That meant she went into the local farm/ranch supply store for Bullies, and to a clothes store where she rode in the cart while her crazymomlady spent 45 minutes shopping for a new Dog Duffle for the trip. She also practiced waiting in the parking lot of the post office (no dogs allowed in there). As an aside mehusbandy gets double props and many thanks for meeting me there and sitting with her since it was too hot to just leave her in the car.
It’s always amazing to me how much training we do on these little jaunts out. To illustrate how many opportunities there are for challenging things I tried to see things from her viewpoint. Take CalRanch for example: getting out of the car means sit nicely for seat belt undone, sit and wait for okay to exit the car door (both fit into our Day to Day skills for boundary Zen), LLW into the store included 2 cars and a family of three walking past, a man coming past her with a cart, bails of hay and manure (even I could smell them!) Inside the store is a whole new set of challenges: At the counter she had to sit and down while I exchanged something. In total there were 3 younger women and 2 older women with their husbands who wanted to greet her (perfect for CGC#1), At this point we met a lab and a tiny dog of unknown origins (more to come on that later), then walking back to the dog section there were toys, a rocking chair, too many people to count and finally the park it next to the bully’s. (LLW, ZEN and CGC 1) And that list doesn’t even count the skills used while paying and leaving.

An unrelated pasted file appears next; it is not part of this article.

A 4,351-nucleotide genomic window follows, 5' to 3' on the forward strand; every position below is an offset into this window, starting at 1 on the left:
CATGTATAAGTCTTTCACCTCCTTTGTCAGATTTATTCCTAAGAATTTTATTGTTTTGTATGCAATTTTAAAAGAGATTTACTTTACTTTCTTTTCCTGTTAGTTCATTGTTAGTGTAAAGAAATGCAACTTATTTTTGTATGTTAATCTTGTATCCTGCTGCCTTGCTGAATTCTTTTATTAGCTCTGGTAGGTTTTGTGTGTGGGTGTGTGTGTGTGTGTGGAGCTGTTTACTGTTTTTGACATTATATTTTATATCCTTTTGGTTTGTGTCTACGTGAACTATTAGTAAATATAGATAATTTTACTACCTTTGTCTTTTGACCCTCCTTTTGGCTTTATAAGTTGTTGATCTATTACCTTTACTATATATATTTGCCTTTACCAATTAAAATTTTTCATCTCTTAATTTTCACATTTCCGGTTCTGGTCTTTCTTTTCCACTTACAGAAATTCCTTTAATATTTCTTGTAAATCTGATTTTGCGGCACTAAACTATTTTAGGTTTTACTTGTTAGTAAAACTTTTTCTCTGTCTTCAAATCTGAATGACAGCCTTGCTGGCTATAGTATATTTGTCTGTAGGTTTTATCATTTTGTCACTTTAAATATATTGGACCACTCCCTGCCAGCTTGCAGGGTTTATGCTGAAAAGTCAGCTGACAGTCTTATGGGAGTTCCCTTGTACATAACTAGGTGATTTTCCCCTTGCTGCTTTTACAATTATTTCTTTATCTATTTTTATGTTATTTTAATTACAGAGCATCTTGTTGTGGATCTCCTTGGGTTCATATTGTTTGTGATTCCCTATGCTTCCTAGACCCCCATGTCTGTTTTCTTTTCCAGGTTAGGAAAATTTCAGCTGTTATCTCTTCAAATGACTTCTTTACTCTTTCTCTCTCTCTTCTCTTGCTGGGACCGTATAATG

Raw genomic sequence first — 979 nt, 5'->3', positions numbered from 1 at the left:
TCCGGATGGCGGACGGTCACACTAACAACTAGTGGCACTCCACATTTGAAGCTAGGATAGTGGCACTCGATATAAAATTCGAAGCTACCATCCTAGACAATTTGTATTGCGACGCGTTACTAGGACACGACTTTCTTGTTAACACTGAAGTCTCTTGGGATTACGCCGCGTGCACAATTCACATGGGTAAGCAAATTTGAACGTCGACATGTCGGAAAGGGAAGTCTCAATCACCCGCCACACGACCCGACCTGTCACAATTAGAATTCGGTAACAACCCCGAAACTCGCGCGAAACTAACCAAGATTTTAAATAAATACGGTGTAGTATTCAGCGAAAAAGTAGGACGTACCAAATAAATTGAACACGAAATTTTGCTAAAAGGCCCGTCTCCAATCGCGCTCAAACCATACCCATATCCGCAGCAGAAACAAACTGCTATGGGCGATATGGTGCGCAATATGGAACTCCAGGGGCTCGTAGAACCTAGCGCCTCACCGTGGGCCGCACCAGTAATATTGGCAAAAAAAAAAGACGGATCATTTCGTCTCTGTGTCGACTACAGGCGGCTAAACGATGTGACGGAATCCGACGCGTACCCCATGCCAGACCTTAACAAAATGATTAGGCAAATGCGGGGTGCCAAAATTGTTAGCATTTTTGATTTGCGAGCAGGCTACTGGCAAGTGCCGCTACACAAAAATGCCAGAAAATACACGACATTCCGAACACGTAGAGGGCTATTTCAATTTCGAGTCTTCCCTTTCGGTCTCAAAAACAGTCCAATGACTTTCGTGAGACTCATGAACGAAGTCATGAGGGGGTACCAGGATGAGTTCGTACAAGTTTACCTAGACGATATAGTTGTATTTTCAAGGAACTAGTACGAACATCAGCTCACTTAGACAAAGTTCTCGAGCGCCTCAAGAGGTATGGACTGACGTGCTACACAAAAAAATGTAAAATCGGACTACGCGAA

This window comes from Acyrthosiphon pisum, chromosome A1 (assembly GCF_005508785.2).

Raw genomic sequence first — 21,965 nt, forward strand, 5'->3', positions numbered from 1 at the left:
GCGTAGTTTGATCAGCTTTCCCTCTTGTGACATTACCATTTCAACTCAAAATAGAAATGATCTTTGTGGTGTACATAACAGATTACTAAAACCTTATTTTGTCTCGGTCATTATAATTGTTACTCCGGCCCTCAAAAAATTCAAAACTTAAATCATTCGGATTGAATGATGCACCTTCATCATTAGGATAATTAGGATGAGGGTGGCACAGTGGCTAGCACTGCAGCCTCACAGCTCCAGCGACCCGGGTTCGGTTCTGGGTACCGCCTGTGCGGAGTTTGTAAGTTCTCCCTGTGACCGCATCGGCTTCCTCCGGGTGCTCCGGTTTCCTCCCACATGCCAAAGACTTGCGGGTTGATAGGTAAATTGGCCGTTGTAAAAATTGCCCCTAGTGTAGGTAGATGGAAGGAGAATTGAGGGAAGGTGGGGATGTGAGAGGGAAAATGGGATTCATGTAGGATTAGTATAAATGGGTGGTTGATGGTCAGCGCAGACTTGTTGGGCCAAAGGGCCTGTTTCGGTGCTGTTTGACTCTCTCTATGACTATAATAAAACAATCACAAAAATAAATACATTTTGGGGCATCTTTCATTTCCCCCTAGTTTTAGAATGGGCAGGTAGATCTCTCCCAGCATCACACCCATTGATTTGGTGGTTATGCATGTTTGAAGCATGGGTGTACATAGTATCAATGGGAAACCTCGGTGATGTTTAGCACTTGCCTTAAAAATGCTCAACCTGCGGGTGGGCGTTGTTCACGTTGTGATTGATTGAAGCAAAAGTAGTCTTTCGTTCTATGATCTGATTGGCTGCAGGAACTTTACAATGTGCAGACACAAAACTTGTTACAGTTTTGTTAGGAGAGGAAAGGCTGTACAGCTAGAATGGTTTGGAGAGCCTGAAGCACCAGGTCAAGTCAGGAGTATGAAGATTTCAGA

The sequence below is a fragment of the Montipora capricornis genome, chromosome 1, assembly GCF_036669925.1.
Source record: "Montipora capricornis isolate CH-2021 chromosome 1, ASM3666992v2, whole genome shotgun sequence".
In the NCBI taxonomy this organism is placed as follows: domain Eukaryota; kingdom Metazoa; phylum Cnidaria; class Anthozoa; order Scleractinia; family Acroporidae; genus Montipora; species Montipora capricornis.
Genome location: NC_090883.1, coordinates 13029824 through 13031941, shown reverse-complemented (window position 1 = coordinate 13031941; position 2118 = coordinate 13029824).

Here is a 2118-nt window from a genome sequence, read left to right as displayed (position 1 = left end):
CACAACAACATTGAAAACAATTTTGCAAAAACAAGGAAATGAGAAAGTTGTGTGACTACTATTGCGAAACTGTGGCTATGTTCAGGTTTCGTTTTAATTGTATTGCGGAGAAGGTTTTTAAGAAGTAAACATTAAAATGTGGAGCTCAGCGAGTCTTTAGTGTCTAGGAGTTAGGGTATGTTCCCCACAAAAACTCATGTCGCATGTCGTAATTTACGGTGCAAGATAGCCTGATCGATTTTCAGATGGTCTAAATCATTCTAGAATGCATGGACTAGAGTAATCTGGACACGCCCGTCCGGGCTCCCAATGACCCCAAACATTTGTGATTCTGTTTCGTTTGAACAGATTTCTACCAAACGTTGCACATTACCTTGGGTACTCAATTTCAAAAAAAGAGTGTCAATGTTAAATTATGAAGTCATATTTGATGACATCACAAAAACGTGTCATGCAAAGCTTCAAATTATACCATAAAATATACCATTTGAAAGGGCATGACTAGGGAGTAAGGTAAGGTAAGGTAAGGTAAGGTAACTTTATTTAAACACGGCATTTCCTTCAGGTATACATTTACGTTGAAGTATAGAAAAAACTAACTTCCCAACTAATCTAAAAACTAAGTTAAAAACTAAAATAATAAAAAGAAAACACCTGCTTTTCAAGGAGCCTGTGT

As for the clothes store that presented its own set of training opportunities. But let me just sum it up with the 4 year old in the cart that was hollering, “I wanna pet the puppy!! I wanna pet the puppy! Can I pet your puppy!?!” Now for some pups that may not have been a challenge, but Maizey LOVES kids. Must be cause their faces are more convenient for face hug smothering.
So for her the little kids were the biggest challenge. She knows she must be quiet in the stores with carts. (Could a shopping cart be a contextual clue?) And she was perfect, but when we saw the little kids she would wine very quietly as if she “just can’t stand it! There is a little 2legged friend crazymomlady!” (Which again fits into our CGC prep #1.)
"Seriously, who would not want to be smothered by this face?"
I am very proud of my little social butterfly. She did very well on what was actually a lot challenging stuff. It made me more determined than ever to keep helping her and who knows maybe she will learn that some 2legged friends are okay with not being smothered in Cavalier ears!
Next weeks Training Challenge: Week 3-who knows what we will come up with in the vastness of the Back Hills!
TRAINING CHALLENGE WEEK: 2
DATE and TIME: August 12, 2010 afternoon
LOCATION: CalRanch, Post Office Parking Lot and clothes store
SKILLS TRAINED: sit for meet and greet-#1 CGC; LLW; On the Road L3 tests: L1sit, down, target and zen, Two dog reacting: used holding her with stop it cue
SUMMARY: Sliding doors make a stunning distraction and blow LLW out of the water. USE DOORS AS DISTRACTION FOR L3 LLW. In CalRanch one lab and one little scrappy dog on leash came around corner of check stand. I picked her up, she reacted but ??on fear amount. I held her and did muzzle hold. She barked at them, but quieted. ??on effectiveness of holding her, but was easier in that pinch. Passed L1 sit, down, zen and target (L3 OTR) in post office parking lot. Post office also fit the bill for CGC #8 and our “solitude is sweet” daily task. was in clothes store for 40min. she ride in cart. Did perfect. Loves Kids, high on distraction scale.